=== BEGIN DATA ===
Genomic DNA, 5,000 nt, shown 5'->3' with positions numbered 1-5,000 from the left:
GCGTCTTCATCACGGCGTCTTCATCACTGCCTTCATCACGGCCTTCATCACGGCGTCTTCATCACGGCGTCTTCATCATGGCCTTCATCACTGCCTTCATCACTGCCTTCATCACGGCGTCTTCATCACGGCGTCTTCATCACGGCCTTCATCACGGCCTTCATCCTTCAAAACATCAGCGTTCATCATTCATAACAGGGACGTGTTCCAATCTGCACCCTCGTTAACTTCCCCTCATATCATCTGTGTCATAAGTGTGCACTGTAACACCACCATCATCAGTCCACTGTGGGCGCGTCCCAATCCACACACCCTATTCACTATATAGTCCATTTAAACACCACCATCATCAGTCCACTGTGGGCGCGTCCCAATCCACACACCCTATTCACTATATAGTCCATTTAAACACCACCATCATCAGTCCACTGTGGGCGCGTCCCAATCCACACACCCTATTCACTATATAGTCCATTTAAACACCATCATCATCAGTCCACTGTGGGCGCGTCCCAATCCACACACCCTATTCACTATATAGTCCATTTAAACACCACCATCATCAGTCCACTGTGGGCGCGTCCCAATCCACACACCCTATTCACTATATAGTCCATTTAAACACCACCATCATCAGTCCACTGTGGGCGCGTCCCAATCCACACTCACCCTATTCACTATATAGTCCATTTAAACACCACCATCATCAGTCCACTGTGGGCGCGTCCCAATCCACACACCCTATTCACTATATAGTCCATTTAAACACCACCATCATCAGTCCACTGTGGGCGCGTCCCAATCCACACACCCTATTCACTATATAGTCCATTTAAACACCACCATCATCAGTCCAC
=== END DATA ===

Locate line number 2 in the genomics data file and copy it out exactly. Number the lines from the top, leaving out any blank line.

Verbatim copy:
GCGTCTTCATCACGGCGTCTTCATCACTGCCTTCATCACGGCCTTCATCACGGCGTCTTCATCACGGCGTCTTCATCATGGCCTTCATCACTGCCTTCATCACTGCCTTCATCACGGCGTCTTCATCACGGCGTCTTCATCACGGCCTTCATCACGGCCTTCATCCTTCAAAACATCAGCGTTCATCATTCATAACAGGGACGTGTTCCAATCTGCACCCTCGTTAACTTCCCCTCATATCATCTGTGTCATAAGTGTGCACTGTAACACCACCATCATCAGTCCACTGTGGGCGCGTCCCAATCCACACACCCTATTCACTATATAGTCCATTTAAACACCACCATCATCAGTCCACTGTGGGCGCGTCCCAATCCACACACCCTATTCACTATATAGTCCATTTAAACACCACCATCATCAGTCCACTGTGGGCGCGTCCCAATCCACACACCCTATTCACTATATAGTCCATTTAAACACCATCATCATCAGTCCACTGTGGGCGCGTCCCAATCCACACACCCTATTCACTATATAGTCCATTTAAACACCACCATCATCAGTCCACTGTGGGCGCGTCCCAATCCACACACCCTATTCACTATATAGTCCATTTAAACACCACCATCATCAGTCCACTGTGGGCGCGTCCCAATCCACACTCACCCTATTCACTATATAGTCCATTTAAACACCACCATCATCAGTCCACTGTGGGCGCGTCCCAATCCACACACCCTATTCACTATATAGTCCATTTAAACACCACCATCATCAGTCCACTGTGGGCGCGTCCCAATCCACACACCCTATTCACTATATAGTCCATTTAAACACCACCATCATCAGTCCAC